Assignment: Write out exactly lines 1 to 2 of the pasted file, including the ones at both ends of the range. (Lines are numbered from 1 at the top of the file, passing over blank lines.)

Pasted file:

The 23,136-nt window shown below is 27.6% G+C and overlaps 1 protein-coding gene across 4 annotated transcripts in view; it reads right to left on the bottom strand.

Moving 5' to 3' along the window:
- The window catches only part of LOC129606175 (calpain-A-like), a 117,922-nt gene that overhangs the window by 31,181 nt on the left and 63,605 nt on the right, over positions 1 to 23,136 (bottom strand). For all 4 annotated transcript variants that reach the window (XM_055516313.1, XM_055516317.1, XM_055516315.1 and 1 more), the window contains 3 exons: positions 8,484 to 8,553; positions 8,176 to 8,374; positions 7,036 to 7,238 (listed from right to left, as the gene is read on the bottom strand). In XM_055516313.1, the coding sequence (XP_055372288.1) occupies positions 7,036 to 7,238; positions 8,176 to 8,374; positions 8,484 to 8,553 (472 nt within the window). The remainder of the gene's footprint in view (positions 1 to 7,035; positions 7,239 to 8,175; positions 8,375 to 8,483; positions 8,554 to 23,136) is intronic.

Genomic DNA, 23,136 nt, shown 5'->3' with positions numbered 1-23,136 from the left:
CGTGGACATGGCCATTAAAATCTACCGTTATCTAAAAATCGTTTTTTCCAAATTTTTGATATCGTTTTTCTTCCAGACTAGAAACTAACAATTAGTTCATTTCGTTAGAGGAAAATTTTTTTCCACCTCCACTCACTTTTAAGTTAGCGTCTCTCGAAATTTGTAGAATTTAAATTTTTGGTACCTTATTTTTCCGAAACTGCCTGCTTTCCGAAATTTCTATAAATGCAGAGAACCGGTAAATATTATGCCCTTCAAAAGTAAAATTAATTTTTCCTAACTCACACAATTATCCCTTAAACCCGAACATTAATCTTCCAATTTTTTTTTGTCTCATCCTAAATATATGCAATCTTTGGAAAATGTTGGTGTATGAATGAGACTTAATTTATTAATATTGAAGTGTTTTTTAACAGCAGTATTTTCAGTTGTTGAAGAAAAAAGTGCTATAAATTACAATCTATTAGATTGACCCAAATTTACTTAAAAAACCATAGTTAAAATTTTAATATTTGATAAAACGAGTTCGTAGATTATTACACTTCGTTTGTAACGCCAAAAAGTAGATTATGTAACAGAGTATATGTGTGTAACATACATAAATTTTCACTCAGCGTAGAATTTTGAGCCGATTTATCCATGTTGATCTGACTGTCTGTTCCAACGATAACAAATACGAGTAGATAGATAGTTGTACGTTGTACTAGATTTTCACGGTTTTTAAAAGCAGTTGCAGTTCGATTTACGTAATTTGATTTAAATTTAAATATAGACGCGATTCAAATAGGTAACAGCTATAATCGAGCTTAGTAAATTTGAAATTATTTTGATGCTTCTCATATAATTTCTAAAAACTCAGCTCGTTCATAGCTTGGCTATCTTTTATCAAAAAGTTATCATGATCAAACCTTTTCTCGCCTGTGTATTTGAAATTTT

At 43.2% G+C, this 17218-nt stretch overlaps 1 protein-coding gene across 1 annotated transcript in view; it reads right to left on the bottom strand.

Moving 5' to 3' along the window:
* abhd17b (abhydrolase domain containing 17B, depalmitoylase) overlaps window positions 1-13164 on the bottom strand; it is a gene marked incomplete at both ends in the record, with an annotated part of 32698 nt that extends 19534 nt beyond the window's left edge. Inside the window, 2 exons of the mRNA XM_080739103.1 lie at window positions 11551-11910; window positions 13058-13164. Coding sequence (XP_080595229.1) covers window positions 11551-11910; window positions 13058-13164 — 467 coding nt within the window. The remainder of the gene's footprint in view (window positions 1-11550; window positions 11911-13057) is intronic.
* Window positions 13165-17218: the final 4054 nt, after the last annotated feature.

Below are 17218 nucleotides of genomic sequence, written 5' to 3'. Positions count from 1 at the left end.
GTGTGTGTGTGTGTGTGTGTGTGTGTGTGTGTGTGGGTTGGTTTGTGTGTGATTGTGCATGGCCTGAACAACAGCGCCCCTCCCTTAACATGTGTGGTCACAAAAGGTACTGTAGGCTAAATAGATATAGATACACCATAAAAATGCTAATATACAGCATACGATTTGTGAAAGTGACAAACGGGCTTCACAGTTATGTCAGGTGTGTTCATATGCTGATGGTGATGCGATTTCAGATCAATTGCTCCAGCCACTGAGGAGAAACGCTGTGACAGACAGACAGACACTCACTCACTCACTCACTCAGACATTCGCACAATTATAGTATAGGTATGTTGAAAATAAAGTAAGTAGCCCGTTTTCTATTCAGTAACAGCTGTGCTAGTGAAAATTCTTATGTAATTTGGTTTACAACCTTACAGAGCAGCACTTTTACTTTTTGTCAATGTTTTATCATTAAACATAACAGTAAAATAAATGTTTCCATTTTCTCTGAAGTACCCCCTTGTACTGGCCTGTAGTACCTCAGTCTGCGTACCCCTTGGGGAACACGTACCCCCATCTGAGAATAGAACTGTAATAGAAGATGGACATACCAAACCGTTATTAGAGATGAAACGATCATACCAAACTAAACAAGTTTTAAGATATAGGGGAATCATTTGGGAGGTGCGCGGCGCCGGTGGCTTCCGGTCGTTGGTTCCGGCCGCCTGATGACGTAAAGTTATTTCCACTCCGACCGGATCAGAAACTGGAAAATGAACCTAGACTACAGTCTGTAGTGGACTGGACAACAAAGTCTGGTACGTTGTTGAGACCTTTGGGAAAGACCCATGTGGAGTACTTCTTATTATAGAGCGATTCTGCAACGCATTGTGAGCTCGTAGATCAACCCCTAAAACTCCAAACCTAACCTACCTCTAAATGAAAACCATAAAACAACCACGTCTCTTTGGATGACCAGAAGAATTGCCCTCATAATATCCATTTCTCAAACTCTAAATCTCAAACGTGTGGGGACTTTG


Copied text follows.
The 23,136-nt window shown below is 27.6% G+C and overlaps 1 protein-coding gene across 4 annotated transcripts in view; it reads right to left on the bottom strand.

Moving 5' to 3' along the window: